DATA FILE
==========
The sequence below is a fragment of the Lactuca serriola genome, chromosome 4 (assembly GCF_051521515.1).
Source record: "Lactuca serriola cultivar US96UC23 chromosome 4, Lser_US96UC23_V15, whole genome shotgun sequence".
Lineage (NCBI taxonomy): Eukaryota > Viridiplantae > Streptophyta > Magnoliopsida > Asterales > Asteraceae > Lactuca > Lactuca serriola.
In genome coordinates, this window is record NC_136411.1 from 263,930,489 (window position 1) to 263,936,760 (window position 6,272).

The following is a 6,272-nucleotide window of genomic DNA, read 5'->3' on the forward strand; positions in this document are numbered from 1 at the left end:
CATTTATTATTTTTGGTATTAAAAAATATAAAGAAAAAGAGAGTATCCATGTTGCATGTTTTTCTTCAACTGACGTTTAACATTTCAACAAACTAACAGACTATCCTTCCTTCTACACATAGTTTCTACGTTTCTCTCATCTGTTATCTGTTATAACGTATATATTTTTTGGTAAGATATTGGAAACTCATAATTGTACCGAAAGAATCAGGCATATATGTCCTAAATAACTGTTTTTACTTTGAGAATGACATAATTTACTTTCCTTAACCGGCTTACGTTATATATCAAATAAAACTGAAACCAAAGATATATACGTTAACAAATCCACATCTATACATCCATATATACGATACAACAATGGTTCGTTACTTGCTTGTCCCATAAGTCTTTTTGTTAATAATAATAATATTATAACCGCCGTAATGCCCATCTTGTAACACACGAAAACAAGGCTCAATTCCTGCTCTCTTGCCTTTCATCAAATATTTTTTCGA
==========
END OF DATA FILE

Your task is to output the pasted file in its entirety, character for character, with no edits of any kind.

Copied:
The sequence below is a fragment of the Lactuca serriola genome, chromosome 4 (assembly GCF_051521515.1).
Source record: "Lactuca serriola cultivar US96UC23 chromosome 4, Lser_US96UC23_V15, whole genome shotgun sequence".
Lineage (NCBI taxonomy): Eukaryota > Viridiplantae > Streptophyta > Magnoliopsida > Asterales > Asteraceae > Lactuca > Lactuca serriola.
In genome coordinates, this window is record NC_136411.1 from 263,930,489 (window position 1) to 263,936,760 (window position 6,272).

The following is a 6,272-nucleotide window of genomic DNA, read 5'->3' on the forward strand; positions in this document are numbered from 1 at the left end:
CATTTATTATTTTTGGTATTAAAAAATATAAAGAAAAAGAGAGTATCCATGTTGCATGTTTTTCTTCAACTGACGTTTAACATTTCAACAAACTAACAGACTATCCTTCCTTCTACACATAGTTTCTACGTTTCTCTCATCTGTTATCTGTTATAACGTATATATTTTTTGGTAAGATATTGGAAACTCATAATTGTACCGAAAGAATCAGGCATATATGTCCTAAATAACTGTTTTTACTTTGAGAATGACATAATTTACTTTCCTTAACCGGCTTACGTTATATATCAAATAAAACTGAAACCAAAGATATATACGTTAACAAATCCACATCTATACATCCATATATACGATACAACAATGGTTCGTTACTTGCTTGTCCCATAAGTCTTTTTGTTAATAATAATAATATTATAACCGCCGTAATGCCCATCTTGTAACACACGAAAACAAGGCTCAATTCCTGCTCTCTTGCCTTTCATCAAATATTTTTTCGA